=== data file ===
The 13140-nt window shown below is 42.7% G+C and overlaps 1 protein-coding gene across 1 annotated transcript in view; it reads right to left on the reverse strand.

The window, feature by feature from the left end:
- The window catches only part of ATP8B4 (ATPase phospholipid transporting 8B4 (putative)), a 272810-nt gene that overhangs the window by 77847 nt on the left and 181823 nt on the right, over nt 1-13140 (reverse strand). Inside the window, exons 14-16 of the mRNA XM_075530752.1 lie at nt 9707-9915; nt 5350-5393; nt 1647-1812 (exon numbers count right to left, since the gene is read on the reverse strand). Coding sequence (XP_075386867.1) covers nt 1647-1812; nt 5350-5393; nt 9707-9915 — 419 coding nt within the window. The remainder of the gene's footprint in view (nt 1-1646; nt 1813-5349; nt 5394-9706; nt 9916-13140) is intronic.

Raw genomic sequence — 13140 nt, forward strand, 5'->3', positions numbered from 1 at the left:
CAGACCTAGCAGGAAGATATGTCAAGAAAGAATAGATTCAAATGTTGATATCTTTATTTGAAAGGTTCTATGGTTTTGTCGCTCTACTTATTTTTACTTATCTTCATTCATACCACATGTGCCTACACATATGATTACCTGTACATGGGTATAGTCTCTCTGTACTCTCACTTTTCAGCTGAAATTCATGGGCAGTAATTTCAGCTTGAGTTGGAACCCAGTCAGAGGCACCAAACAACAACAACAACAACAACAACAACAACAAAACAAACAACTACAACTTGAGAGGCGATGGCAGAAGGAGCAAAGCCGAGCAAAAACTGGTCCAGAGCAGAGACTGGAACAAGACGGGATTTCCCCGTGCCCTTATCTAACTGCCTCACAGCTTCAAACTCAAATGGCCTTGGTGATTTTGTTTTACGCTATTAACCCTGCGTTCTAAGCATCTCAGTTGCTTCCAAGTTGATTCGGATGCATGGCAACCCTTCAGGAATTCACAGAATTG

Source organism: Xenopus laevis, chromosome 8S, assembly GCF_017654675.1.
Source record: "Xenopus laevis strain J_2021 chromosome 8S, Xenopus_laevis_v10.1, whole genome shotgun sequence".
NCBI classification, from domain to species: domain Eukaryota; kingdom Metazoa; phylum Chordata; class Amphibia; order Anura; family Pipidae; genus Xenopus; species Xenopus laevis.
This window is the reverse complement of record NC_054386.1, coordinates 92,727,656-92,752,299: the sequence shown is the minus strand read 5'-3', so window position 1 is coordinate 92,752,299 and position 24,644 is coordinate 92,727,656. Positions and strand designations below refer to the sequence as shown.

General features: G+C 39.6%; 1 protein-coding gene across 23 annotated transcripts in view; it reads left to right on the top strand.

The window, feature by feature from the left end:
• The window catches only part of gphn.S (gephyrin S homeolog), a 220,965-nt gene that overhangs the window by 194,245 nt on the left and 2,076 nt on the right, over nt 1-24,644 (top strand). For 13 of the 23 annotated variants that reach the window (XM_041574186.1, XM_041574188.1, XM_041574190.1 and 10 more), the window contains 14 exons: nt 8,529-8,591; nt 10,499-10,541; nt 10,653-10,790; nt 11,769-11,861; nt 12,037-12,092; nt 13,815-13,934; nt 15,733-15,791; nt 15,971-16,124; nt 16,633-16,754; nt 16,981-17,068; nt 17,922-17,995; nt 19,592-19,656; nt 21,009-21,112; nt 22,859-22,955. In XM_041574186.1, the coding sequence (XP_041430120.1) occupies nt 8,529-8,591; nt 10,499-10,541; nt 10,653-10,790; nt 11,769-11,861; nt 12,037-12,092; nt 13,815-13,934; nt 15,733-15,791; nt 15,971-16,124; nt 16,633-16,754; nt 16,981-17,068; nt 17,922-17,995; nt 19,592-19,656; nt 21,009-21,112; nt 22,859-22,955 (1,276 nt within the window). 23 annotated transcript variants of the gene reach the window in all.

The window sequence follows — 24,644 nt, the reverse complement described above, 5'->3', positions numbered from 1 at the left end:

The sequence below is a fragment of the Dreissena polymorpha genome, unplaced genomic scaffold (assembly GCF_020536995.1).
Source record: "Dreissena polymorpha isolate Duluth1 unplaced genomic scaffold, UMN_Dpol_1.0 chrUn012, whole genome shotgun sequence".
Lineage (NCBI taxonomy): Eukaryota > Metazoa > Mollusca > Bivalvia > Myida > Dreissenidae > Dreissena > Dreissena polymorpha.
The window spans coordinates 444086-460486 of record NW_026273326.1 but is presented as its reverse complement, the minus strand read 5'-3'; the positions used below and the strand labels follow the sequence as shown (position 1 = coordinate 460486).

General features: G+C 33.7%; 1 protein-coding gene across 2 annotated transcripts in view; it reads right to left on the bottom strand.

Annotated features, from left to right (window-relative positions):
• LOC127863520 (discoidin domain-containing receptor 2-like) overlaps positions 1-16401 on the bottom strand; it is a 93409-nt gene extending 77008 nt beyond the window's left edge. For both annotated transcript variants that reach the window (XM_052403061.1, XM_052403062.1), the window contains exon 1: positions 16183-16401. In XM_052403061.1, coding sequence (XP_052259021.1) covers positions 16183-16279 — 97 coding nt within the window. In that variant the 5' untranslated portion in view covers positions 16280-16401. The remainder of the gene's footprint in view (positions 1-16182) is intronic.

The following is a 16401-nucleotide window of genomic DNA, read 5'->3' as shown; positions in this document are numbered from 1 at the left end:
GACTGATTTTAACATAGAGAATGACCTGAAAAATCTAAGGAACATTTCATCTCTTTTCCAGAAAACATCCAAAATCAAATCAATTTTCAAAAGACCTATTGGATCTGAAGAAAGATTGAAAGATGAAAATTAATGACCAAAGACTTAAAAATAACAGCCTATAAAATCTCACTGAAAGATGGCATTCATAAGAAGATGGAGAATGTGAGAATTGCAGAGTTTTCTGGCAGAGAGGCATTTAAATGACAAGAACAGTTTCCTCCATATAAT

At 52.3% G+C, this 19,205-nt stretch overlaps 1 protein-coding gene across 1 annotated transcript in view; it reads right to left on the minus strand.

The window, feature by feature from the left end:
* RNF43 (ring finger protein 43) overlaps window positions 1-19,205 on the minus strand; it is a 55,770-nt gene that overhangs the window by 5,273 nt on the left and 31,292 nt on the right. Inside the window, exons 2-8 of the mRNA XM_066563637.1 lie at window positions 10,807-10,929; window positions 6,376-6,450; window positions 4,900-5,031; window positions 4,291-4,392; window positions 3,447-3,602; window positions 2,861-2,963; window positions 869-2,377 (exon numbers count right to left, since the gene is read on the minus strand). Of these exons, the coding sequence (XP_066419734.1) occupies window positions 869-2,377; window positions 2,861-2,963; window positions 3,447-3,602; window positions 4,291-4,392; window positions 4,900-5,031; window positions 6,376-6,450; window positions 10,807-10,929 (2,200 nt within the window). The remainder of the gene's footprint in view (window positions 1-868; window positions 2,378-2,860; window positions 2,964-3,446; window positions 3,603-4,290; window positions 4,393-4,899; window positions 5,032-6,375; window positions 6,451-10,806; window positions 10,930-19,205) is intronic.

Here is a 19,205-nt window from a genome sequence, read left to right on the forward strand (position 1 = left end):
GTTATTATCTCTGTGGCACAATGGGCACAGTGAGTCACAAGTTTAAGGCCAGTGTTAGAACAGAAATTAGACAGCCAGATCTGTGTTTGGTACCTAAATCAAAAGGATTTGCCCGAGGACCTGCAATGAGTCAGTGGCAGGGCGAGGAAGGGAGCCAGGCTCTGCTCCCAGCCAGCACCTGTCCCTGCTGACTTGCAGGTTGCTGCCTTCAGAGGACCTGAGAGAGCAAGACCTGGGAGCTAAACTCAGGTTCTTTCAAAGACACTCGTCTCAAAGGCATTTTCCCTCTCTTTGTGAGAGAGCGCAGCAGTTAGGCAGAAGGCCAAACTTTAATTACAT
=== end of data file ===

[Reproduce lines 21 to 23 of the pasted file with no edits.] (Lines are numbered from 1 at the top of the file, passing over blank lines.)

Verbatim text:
The following is a 16401-nucleotide window of genomic DNA, read 5'->3' as shown; positions in this document are numbered from 1 at the left end:
GACTGATTTTAACATAGAGAATGACCTGAAAAATCTAAGGAACATTTCATCTCTTTTCCAGAAAACATCCAAAATCAAATCAATTTTCAAAAGACCTATTGGATCTGAAGAAAGATTGAAAGATGAAAATTAATGACCAAAGACTTAAAAATAACAGCCTATAAAATCTCACTGAAAGATGGCATTCATAAGAAGATGGAGAATGTGAGAATTGCAGAGTTTTCTGGCAGAGAGGCATTTAAATGACAAGAACAGTTTCCTCCATATAAT

At 52.3% G+C, this 19,205-nt stretch overlaps 1 protein-coding gene across 1 annotated transcript in view; it reads right to left on the minus strand.